In Germany, mail-in votes are checked against the voter registry as they arrive and kept in a locked ballot box in a secure location until election day to prevent tampering. The ballot box for in-person votes is also locked and watched by at least three people from the electoral board to make sure no unauthorized ballots are added.
When voting ends at 6 p.m., the ballot boxes are then opened in the presence of all members of the electoral committee and observers and are counted.
Those results are then sent to the electoral district and up the ladder to the federal returning officer. They check the results against historical outcomes, and if there appears to be any sort of anomaly they will trigger a review of the ballots. The Federal Electoral Commission, which includes the federal returning officer, representatives of the political parties in German Parliament and the judges of the Federal Administrative Court, certify the election results.
In recent months, members of the far-right Alternative for Germany (AfD) party have echoed Trump's unsubstantiated claims of fraud during the 2020 US presidential election. AfD Bundestag member Stephan Brandner has accused the mainstream parties of planning to rig the election, calling absentee voting "undemocratic and unconstitutional."
"Postal votes can be manipulated in many ways," he claimed back in January.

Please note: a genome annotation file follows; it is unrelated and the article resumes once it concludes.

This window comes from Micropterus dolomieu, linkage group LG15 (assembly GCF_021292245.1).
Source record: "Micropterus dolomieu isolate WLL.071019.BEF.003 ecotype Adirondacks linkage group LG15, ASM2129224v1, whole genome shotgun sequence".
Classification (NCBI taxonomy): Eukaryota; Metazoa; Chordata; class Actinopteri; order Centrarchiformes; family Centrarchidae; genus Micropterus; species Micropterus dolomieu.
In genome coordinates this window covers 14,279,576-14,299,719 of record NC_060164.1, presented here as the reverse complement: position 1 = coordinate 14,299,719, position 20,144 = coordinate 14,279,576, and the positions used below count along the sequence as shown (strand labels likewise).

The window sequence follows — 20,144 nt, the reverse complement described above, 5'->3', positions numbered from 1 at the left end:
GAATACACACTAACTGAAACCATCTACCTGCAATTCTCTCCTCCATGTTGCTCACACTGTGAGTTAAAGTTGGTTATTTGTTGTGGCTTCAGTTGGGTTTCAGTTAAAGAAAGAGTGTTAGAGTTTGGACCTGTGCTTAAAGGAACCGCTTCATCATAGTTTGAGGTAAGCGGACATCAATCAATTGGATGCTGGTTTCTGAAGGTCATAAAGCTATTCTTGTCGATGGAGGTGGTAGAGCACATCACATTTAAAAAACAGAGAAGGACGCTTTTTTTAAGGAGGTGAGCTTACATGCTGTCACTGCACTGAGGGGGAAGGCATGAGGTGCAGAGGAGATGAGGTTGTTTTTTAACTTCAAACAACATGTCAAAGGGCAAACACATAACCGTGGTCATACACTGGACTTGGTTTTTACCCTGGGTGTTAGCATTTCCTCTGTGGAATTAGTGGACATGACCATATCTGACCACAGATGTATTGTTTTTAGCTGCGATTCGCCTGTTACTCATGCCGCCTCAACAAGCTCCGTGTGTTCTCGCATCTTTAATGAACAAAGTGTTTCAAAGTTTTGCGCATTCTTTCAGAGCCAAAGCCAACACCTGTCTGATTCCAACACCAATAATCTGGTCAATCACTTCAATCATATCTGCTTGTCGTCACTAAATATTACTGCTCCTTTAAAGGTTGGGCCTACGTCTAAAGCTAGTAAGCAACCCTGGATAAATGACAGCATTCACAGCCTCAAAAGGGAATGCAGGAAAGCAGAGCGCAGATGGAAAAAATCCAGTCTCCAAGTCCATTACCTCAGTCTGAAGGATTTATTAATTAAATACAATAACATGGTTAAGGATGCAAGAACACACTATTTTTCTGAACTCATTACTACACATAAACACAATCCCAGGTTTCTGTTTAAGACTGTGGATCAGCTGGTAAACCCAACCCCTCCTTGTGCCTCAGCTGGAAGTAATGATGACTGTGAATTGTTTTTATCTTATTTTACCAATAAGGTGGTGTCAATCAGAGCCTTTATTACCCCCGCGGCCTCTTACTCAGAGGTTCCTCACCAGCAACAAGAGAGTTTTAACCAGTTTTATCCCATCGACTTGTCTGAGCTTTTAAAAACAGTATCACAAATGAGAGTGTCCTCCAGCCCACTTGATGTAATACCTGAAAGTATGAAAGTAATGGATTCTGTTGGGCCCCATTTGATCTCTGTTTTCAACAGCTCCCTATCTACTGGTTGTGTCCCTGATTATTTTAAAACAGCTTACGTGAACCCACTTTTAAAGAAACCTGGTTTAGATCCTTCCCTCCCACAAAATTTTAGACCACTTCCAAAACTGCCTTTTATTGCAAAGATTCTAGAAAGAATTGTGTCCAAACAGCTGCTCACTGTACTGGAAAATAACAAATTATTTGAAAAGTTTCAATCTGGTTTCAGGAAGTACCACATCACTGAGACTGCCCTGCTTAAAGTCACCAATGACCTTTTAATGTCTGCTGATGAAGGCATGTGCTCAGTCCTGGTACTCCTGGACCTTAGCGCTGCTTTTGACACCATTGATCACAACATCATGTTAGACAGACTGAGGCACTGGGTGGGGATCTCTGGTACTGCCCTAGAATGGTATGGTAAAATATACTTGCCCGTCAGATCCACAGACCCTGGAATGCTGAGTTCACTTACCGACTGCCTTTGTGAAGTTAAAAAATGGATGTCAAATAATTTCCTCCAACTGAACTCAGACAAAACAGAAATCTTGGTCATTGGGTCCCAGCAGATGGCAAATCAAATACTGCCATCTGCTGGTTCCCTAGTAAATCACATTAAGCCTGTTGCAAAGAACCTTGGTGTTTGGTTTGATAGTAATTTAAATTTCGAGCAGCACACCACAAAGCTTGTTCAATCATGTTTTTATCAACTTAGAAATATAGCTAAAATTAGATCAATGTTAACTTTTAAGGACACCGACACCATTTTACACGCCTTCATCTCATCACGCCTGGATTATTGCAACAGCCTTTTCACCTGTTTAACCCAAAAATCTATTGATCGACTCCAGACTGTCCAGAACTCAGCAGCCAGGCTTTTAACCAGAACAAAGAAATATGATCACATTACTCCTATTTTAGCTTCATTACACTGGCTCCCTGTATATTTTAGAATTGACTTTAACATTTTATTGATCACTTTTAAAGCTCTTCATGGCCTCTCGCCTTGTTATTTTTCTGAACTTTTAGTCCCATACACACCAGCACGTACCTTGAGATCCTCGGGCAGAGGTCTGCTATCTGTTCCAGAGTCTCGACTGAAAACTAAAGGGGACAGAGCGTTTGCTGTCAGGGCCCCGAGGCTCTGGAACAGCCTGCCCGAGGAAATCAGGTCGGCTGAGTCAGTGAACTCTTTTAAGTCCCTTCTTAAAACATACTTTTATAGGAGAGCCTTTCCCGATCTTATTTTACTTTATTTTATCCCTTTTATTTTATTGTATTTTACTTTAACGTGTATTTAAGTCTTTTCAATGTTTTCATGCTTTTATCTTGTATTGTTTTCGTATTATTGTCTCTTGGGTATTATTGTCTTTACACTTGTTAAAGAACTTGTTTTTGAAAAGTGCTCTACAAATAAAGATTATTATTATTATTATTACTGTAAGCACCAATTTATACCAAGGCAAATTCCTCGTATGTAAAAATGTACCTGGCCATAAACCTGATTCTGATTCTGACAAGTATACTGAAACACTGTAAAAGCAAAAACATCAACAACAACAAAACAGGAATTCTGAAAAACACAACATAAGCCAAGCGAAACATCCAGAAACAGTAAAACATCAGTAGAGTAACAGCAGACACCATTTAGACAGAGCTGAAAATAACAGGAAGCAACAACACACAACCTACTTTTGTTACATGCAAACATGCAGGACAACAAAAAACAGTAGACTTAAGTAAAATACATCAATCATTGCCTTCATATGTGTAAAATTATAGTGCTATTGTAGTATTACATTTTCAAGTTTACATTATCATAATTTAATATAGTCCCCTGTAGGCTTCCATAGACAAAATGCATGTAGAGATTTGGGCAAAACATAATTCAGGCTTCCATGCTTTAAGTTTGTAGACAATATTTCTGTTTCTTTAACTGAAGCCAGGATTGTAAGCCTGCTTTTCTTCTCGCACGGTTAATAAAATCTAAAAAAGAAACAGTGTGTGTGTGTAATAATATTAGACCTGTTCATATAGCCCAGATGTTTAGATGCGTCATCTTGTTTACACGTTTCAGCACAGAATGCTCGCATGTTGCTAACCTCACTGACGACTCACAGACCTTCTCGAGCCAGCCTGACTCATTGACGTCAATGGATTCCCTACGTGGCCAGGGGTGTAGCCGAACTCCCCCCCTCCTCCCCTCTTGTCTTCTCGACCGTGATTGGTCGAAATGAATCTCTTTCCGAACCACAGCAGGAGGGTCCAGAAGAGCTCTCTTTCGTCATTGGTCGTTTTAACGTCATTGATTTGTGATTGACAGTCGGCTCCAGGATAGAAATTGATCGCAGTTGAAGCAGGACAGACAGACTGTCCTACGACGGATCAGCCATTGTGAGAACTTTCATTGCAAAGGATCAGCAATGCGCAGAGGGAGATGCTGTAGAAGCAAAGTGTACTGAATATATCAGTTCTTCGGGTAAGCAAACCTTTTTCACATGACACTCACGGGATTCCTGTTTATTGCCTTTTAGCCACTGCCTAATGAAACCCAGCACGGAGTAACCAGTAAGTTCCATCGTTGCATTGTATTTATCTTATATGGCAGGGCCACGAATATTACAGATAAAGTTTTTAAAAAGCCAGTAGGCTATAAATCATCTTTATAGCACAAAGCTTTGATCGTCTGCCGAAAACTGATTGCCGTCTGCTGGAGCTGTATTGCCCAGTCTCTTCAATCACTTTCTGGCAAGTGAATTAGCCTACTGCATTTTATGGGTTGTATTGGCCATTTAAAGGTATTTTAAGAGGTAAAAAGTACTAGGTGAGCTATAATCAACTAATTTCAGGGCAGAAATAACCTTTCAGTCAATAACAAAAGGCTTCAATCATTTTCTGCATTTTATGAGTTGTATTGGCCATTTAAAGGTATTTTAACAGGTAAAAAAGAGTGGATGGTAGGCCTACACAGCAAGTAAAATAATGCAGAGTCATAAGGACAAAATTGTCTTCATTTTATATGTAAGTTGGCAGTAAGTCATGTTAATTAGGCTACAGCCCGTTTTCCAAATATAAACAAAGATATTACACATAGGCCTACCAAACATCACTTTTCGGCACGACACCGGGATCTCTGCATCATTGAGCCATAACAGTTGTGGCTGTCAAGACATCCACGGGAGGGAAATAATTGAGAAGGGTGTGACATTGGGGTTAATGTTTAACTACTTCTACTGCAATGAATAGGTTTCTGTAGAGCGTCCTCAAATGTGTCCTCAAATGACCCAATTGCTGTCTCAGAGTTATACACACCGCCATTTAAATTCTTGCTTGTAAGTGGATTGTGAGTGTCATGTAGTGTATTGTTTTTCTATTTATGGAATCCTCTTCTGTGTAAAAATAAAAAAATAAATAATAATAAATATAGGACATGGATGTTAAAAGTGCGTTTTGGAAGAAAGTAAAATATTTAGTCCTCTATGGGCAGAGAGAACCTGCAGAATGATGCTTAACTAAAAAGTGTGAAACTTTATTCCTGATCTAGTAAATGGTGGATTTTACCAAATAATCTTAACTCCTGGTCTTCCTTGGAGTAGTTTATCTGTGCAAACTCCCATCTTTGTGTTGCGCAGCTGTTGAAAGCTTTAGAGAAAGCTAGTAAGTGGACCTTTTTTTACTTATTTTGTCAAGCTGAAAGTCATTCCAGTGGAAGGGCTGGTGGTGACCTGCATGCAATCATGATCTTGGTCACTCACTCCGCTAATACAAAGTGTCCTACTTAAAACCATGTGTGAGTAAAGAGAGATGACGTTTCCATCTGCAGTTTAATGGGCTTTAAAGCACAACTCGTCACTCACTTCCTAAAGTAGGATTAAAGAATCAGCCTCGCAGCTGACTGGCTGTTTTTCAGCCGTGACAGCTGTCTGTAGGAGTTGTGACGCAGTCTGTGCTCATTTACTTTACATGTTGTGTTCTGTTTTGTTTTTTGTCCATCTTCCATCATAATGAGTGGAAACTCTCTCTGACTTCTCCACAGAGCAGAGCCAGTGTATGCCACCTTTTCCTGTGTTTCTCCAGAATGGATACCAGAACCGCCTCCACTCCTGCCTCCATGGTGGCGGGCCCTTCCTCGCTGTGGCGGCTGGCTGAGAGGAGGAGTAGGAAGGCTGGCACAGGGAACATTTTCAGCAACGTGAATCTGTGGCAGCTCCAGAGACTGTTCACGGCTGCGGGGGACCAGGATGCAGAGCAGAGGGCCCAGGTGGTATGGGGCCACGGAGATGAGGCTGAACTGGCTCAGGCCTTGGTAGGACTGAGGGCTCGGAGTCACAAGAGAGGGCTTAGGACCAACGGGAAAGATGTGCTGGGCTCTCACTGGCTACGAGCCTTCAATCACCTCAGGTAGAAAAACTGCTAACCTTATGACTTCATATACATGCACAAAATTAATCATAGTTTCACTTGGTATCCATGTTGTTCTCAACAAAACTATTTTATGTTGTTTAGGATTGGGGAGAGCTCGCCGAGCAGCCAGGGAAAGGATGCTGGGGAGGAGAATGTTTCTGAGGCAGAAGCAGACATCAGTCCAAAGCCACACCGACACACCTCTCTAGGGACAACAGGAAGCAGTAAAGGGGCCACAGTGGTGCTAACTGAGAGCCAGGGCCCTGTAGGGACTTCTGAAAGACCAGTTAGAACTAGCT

The Berlin Social Science Center (WZB) conducted research on German absentee voters during the 2017 general election, and revealed it was primarily the "well-educated and relatively affluent" voters in western Germany who opted for the postal vote — especially the economically well off, self-employed, pensioners and students. These characteristics are also related to party choice, according to the WZB.
The study also found that the conservative Christian Democratic Union (CDU) and Christian Social Union (CSU), the neoliberal Free Democrats (FDP) and the Greens got a higher percentage of support from mail-in ballots. The AfD, meanwhile, performs relatively poorly.
"That leads me to suspect that the AfD attack on postal voting is a tactical maneuver," said Klaus Stüwe, a political analyst at the Catholic University in Eichstätt-Ingolstadt.
The main type of manipulation for mail-in ballots in Germany is believed to take place in homes, where someone may try and influence how another person votes or fill out their ballot for them.
"There has never been any evidence of a systematic attempt from parties to create a better election result for themselves," said political science professor Joachim Behnke of Zeppelin University in Friedrichshafen, southern Germany.
"Ensuring a correct and safe procedure in counting the absentee ballots has been well-established for decades. So those votes are just as safe as the ones cast in person on election day," said Stüwe. "Don't forget that vote rigging is a criminal offense."
While you're here: Every Tuesday, DW editors round up what is happening in German politics and society, with an eye toward understanding this year's elections and beyond. You can sign up here for the weekly email newsletter Berlin Briefing, to stay on top of developments as Germany enters the post-Merkel era.